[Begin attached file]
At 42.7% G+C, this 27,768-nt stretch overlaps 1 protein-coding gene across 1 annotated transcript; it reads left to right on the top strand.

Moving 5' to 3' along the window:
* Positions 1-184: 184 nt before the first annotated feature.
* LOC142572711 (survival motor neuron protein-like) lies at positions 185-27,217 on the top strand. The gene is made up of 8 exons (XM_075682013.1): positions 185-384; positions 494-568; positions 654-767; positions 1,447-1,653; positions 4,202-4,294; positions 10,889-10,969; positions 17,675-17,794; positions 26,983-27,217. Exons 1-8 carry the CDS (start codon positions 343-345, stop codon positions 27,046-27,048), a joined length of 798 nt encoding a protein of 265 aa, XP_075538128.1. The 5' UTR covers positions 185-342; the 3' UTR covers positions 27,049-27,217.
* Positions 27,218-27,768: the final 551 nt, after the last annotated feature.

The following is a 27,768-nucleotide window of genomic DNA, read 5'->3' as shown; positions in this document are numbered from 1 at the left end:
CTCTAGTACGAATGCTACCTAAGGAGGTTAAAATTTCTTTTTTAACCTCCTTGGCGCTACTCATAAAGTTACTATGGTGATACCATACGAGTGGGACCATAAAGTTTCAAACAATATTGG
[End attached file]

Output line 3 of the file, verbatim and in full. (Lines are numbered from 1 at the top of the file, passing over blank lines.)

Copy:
* Positions 1-184: 184 nt before the first annotated feature.